In 2010, the Chicago Bar Association held a “What Not to Wear Fashion Show” that convened a group of judges, law professors, and law students to nitpick (mostly) female courtroom fashions as amateur models sashayed down the runway. And at a Seventh Circuit Bar Association meeting in 2009, a panel of judges and lawyers convened to gripe about all of the sexy ladies in their midst. Judge A. Benjamin Goldgar of the United States Bankruptcy Court for the Northern District of Illinois explained that female lawyers dressing too sexily is “a huge problem” and that “you don’t dress in court as if it’s Saturday night and you’re going out to a party.” (Lest you think that his expectation was sexist, Goldgar added “that he was also unhappy with lawyers who sported loud ties, some with designs like smiley faces.”)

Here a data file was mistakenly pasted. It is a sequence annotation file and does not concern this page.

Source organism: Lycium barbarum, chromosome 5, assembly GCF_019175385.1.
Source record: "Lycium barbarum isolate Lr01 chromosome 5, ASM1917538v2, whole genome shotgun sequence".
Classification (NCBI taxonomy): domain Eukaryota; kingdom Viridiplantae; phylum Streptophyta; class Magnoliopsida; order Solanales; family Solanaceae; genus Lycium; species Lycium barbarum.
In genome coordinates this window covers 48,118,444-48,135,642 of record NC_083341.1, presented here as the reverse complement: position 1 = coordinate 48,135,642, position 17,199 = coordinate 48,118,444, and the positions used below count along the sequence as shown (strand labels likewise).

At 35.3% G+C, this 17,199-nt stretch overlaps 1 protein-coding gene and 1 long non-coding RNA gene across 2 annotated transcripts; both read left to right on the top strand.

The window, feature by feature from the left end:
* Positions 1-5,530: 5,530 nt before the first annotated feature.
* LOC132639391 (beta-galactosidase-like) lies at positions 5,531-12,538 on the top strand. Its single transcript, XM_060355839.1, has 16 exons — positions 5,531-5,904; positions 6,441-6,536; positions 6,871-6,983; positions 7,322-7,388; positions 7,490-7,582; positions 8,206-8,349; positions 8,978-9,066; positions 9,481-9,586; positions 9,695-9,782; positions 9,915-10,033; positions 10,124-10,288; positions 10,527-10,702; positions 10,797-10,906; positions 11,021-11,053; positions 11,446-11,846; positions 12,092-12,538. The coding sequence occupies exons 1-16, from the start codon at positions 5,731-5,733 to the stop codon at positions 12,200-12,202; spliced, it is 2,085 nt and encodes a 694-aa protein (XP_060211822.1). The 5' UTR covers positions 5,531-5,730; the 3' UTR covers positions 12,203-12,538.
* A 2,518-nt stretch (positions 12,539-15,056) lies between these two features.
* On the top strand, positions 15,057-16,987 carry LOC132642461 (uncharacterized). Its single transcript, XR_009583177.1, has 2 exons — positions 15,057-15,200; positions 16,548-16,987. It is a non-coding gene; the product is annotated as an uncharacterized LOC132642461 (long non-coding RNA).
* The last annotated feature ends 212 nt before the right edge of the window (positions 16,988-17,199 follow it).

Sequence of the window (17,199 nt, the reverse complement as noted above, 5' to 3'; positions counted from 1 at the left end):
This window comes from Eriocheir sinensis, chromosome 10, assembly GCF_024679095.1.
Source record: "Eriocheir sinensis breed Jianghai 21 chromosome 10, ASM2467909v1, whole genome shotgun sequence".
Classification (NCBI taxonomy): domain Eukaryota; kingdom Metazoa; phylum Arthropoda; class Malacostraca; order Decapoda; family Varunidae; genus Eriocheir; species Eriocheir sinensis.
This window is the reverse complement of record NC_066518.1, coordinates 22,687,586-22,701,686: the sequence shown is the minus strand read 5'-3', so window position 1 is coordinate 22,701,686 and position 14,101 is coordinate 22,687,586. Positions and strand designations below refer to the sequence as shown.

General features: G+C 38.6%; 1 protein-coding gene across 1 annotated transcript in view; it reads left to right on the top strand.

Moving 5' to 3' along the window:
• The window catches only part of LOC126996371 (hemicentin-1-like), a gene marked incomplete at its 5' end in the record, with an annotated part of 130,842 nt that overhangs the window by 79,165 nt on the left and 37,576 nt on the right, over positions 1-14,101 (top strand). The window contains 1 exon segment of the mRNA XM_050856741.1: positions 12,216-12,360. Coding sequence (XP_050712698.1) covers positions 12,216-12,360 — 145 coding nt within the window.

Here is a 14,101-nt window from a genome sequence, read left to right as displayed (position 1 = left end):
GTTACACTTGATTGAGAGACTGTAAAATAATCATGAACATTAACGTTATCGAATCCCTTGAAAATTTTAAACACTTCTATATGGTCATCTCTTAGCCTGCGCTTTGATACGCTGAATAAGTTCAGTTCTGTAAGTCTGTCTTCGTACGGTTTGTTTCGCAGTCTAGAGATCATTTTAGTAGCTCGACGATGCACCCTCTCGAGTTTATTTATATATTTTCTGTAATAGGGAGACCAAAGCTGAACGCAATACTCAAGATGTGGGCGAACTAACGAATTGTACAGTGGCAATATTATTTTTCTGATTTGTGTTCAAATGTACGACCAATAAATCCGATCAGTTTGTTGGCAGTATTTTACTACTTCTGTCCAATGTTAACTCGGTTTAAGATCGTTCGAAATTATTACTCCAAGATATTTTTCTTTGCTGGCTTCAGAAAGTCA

In 2010, Ann Farmer wrote a piece for the American Bar Association’s Perspectives magazine on the confusing, and sometimes contradictory, standards facing female lawyers. She found that even before the pantsuit shocked the profession, female lawyers struggled to adhere to a careful balance of masculine and feminine touches; a typical uniform was skirt suits that fell below the kneecap, with floppy, feminized bowties affixed around the neck. Women in other male-dominated fields, like business, technology, or journalism, are rarely so scrutinized; some are even celebrated for their embrace of brightly colored dresses and stiletto heels. Why are the clothes female attorneys wear still contested territory?